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The Fish I Didn’t Catch
by [?]

Published originally in The Little Pilgrim, Philadelphia, 1843.

OUR old homestead (the house was very old for a new country, having been built about the time that the Prince of, Orange drove out James the Second) nestled under a long range of hills which stretched off to the west. It was surrounded by woods in all directions save to the southeast, where a break in the leafy wall revealed a vista of low green meadows, picturesque with wooded islands and jutting capes of upland. Through these, a small brook, noisy enough as it foamed, rippled, and laughed down its rocky falls by our gardenside, wound, silently and scarcely visible, to a still larger stream, known as the Country Brook. This brook in its turn, after doing duty at two or three saw and grist mills, the clack of which we could hear in still days across the intervening woodlands, found its way to the great river, and the river took it up and bore it down to the great sea.

I have not much reason for speaking well of these meadows, or rather bogs, for they were wet most of the year; but in the early days they were highly prized by the settlers, as they furnished natural mowing before the uplands could be cleared of wood and stones and laid down to grass. There is a tradition that the hay-harvesters of two adjoining towns quarrelled about a boundary question, and fought a hard battle one summer morning in that old time, not altogether bloodless, but by no means as fatal as the fight between the rival Highland clans, described by Scott in “The Fair Maid of Perth.” I used to wonder at their folly, when I was stumbling over the rough hassocks, and sinking knee-deep in the black mire, raking the sharp sickle-edged grass which we used to feed out to the young cattle in midwinter when the bitter cold gave them appetite for even such fodder. I had an almost Irish hatred of snakes, and these meadows were full of them,–striped, green, dingy water- snakes, and now and then an ugly spotted adder by no means pleasant to touch with bare feet. There were great black snakes, too, in the ledges of the neighboring knolls; and on one occasion in early spring I found myself in the midst of a score at least of them,–holding their wicked meeting of a Sabbath morning on the margin of a deep spring in the meadows. One glimpse at their fierce shining beads in the sunshine, as they roused themselves at my approach, was sufficient to send me at full speed towards the nearest upland. The snakes, equally scared, fled in the same direction; and, looking back, I saw the dark monsters following close at my heels, terrible as the Black Horse rebel regiment at Bull Run. I had, happily, sense enough left to step aside and let the ugly troop glide into the bushes.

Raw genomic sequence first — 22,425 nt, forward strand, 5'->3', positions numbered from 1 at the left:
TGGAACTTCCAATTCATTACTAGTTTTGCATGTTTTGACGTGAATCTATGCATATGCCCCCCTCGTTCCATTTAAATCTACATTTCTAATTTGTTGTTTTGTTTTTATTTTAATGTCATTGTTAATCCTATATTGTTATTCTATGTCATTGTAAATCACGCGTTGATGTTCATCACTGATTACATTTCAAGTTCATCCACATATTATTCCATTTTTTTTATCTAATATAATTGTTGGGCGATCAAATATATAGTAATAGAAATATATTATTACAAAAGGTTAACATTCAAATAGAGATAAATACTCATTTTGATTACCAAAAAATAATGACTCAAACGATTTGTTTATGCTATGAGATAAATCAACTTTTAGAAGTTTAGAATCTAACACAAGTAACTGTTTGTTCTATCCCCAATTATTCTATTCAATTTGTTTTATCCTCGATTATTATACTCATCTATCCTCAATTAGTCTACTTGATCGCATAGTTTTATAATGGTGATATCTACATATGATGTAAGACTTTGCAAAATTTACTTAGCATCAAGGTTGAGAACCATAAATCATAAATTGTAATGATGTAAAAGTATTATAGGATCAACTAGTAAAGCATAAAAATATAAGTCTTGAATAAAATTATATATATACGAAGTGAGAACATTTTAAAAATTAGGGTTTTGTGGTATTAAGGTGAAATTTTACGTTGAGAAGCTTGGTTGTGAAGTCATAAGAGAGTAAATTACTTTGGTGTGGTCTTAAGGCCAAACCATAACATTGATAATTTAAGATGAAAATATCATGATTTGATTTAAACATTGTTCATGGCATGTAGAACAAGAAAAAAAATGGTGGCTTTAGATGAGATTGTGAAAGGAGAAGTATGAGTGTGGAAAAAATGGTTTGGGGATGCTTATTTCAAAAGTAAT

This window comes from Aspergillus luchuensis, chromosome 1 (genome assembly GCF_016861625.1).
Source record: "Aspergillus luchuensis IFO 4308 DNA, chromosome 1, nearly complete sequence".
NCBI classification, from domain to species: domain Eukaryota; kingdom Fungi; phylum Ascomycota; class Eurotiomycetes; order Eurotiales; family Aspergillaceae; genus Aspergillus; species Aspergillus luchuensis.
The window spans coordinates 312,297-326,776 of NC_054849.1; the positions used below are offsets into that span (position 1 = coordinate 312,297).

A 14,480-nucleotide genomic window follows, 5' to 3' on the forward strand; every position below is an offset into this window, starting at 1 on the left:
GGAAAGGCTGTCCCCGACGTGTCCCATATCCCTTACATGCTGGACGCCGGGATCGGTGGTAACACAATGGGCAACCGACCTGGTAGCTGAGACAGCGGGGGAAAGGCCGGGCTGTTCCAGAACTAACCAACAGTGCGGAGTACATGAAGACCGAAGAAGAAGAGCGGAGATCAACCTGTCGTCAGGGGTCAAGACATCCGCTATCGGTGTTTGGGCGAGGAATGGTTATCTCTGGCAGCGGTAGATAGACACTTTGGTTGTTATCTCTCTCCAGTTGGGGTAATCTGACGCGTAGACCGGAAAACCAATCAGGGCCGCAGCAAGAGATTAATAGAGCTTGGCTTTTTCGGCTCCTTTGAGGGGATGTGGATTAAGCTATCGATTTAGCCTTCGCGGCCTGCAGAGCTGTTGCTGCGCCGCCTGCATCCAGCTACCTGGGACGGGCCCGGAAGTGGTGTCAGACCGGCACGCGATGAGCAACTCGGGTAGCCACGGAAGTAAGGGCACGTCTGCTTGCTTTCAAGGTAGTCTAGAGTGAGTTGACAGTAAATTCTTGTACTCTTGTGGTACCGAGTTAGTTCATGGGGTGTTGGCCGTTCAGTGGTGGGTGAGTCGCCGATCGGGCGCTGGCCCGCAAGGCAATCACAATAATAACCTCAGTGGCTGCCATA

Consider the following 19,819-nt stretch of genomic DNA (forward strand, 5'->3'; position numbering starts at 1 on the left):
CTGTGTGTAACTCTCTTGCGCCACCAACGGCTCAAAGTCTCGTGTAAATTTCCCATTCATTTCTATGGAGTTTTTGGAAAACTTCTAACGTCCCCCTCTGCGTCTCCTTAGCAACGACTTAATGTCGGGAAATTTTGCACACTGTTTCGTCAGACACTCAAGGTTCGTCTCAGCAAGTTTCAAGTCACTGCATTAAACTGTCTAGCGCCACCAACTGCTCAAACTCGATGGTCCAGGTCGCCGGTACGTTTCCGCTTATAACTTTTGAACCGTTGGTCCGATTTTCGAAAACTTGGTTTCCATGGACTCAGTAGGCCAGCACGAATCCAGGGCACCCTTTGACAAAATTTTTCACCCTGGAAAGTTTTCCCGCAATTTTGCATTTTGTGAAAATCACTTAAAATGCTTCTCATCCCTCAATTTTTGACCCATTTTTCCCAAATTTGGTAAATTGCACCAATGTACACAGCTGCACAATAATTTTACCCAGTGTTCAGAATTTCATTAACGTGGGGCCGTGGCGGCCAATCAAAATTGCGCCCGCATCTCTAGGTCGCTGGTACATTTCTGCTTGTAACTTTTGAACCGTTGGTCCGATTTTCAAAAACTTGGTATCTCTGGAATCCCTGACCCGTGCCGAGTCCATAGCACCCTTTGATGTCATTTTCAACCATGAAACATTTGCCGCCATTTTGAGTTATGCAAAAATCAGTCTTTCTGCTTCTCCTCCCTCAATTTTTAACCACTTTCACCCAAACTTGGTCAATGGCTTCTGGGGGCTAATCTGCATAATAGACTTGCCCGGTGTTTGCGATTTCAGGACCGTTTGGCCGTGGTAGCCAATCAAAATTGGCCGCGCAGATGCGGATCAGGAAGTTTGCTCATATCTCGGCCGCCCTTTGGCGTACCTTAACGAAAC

Nevertheless, the meadows had their redeeming points. In spring mornings the blackbirds and bobolinks made them musical with songs; and in the evenings great bullfrogs croaked and clamored; and on summer nights we loved to watch the white wreaths of fog rising and drifting in the moonlight like troops of ghosts, with the fireflies throwing up ever and anon signals of their coming. But the Brook was far more attractive, for it had sheltered bathing-places, clear and white sanded, and weedy stretches, where the shy pickerel loved to linger, and deep pools, where the stupid sucker stirred the black mud with his fins. I had followed it all the way from its birthplace among the pleasant New Hampshire hills, through the sunshine of broad, open meadows, and under the shadow of thick woods. It was, for the most part, a sober, quiet little river; but at intervals it broke into a low, rippling laugh over rocks and trunks of fallen trees. There had, so tradition said, once been a witch-meeting on its banks, of six little old women in short, sky-blue cloaks; and if a drunken teamster could be credited, a ghost was once seen bobbing for eels under Country Bridge. It ground our corn and rye for us, at its two grist-mills; and we drove our sheep to it for their spring washing, an anniversary which was looked forward to with intense delight, for it was always rare fun for the youngsters. Macaulay has sung,–